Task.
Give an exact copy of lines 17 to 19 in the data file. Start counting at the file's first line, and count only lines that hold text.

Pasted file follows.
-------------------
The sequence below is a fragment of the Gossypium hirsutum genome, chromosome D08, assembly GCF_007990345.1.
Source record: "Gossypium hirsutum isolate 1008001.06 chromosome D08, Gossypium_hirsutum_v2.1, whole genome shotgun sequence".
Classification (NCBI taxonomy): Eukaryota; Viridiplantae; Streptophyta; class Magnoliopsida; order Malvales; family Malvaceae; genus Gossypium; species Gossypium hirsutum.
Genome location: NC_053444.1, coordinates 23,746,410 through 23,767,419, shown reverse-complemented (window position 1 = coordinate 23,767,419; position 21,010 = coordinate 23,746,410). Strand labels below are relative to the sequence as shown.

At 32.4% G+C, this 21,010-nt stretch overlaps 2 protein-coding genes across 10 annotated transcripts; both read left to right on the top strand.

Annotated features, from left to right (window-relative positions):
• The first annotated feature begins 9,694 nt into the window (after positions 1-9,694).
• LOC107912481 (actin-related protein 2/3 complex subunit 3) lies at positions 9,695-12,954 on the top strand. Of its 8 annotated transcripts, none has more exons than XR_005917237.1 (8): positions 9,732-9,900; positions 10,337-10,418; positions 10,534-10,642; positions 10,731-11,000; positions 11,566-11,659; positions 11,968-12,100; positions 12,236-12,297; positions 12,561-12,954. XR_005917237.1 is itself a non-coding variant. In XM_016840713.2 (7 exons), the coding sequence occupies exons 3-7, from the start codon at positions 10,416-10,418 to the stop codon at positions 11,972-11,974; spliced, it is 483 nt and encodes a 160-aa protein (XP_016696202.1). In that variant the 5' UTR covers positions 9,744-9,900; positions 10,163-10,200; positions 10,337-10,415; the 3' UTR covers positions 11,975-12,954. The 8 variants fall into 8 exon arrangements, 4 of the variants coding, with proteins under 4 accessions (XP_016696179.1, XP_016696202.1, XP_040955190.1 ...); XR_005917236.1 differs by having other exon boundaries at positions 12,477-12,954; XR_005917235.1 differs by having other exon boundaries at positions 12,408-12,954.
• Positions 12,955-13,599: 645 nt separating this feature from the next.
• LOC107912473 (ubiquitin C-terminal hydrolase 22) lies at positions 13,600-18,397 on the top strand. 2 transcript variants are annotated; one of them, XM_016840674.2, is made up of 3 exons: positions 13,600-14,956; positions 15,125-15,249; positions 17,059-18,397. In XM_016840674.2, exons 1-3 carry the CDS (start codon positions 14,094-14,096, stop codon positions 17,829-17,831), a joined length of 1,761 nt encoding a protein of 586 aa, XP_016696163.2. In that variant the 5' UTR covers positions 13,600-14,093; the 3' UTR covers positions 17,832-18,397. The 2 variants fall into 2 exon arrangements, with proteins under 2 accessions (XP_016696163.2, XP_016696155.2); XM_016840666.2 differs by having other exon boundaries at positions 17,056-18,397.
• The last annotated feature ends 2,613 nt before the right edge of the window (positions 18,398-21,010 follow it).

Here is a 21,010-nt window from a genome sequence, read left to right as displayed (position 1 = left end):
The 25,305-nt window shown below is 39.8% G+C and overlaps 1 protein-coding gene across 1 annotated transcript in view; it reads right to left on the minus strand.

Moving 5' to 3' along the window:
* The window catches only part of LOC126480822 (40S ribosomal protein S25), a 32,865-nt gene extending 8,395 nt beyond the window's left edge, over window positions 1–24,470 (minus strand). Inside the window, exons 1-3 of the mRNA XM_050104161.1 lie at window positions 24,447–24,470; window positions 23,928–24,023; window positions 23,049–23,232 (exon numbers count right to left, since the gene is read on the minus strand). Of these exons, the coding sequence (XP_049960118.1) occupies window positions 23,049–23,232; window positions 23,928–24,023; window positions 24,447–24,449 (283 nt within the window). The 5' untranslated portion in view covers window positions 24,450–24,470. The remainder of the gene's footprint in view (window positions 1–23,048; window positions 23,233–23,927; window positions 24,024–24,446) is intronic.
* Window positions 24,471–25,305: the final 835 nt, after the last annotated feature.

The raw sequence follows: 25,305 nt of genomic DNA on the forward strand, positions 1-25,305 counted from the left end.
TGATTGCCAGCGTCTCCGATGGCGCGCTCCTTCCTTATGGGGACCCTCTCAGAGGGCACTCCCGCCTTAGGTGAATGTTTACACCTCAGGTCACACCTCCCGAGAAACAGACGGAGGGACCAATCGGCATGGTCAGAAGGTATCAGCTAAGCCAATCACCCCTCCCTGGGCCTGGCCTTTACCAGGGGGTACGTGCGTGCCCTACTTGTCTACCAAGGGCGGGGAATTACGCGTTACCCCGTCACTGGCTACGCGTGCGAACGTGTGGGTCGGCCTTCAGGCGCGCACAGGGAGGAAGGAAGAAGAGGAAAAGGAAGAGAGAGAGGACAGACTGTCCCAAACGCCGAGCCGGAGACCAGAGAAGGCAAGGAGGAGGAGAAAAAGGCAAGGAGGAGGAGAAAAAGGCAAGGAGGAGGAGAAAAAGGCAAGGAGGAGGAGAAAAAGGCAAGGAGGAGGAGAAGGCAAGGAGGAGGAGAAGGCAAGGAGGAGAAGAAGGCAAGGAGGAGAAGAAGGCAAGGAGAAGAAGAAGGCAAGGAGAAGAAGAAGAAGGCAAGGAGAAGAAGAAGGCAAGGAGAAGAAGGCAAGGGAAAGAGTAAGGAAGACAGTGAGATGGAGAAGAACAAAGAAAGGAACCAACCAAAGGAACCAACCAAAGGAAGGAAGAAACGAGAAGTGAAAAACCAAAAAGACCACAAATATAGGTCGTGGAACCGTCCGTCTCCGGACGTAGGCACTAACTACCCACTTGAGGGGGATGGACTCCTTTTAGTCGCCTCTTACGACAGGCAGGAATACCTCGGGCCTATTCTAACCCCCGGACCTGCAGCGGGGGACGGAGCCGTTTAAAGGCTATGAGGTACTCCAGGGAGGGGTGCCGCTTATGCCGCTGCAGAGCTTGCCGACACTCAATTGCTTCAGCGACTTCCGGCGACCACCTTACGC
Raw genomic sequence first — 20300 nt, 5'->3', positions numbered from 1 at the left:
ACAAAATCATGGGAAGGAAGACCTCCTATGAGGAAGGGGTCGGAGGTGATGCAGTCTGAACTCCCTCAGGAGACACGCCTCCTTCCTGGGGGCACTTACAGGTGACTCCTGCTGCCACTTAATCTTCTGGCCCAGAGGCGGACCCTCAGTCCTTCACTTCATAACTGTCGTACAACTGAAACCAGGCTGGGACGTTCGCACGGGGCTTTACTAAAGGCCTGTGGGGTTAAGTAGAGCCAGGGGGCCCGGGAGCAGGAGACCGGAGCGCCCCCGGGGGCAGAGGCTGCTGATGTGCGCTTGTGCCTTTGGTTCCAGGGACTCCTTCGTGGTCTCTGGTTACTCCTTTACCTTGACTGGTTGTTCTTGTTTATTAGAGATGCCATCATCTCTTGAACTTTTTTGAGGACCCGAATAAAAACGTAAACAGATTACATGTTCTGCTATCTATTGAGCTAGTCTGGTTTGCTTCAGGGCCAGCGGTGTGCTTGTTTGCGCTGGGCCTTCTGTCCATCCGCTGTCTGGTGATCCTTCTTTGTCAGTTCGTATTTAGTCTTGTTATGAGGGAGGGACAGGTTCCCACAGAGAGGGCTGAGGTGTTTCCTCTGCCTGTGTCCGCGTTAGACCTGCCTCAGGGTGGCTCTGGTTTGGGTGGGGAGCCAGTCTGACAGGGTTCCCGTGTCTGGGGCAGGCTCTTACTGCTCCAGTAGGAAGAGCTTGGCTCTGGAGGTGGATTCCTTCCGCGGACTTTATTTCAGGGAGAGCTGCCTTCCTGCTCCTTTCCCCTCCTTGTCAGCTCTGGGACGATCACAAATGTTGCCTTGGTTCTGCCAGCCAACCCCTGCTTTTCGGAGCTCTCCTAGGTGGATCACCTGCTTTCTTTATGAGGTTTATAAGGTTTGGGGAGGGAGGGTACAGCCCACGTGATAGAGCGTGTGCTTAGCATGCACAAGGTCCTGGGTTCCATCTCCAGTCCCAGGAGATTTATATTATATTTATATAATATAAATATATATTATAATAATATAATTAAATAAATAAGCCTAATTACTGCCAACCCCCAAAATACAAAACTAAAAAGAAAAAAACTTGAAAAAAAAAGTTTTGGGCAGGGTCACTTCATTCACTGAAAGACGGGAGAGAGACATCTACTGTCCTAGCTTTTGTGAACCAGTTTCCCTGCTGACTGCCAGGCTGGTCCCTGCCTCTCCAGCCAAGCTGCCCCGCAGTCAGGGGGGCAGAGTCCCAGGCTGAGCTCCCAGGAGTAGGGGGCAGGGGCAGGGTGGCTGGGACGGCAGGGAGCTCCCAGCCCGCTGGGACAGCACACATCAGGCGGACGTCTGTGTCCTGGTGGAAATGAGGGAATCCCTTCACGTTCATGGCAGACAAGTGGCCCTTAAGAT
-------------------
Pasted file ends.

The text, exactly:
The raw sequence follows: 25,305 nt of genomic DNA on the forward strand, positions 1-25,305 counted from the left end.
TGATTGCCAGCGTCTCCGATGGCGCGCTCCTTCCTTATGGGGACCCTCTCAGAGGGCACTCCCGCCTTAGGTGAATGTTTACACCTCAGGTCACACCTCCCGAGAAACAGACGGAGGGACCAATCGGCATGGTCAGAAGGTATCAGCTAAGCCAATCACCCCTCCCTGGGCCTGGCCTTTACCAGGGGGTACGTGCGTGCCCTACTTGTCTACCAAGGGCGGGGAATTACGCGTTACCCCGTCACTGGCTACGCGTGCGAACGTGTGGGTCGGCCTTCAGGCGCGCACAGGGAGGAAGGAAGAAGAGGAAAAGGAAGAGAGAGAGGACAGACTGTCCCAAACGCCGAGCCGGAGACCAGAGAAGGCAAGGAGGAGGAGAAAAAGGCAAGGAGGAGGAGAAAAAGGCAAGGAGGAGGAGAAAAAGGCAAGGAGGAGGAGAAAAAGGCAAGGAGGAGGAGAAGGCAAGGAGGAGGAGAAGGCAAGGAGGAGAAGAAGGCAAGGAGGAGAAGAAGGCAAGGAGAAGAAGAAGGCAAGGAGAAGAAGAAGAAGGCAAGGAGAAGAAGAAGGCAAGGAGAAGAAGGCAAGGGAAAGAGTAAGGAAGACAGTGAGATGGAGAAGAACAAAGAAAGGAACCAACCAAAGGAACCAACCAAAGGAAGGAAGAAACGAGAAGTGAAAAACCAAAAAGACCACAAATATAGGTCGTGGAACCGTCCGTCTCCGGACGTAGGCACTAACTACCCACTTGAGGGGGATGGACTCCTTTTAGTCGCCTCTTACGACAGGCAGGAATACCTCGGGCCTATTCTAACCCCCGGACCTGCAGCGGGGGACGGAGCCGTTTAAAGGCTATGAGGTACTCCAGGGAGGGGTGCCGCTTATGCCGCTGCAGAGCTTGCCGACACTCAATTGCTTCAGCGACTTCCGGCGACCACCTTACGC
Raw genomic sequence first — 20300 nt, 5'->3', positions numbered from 1 at the left: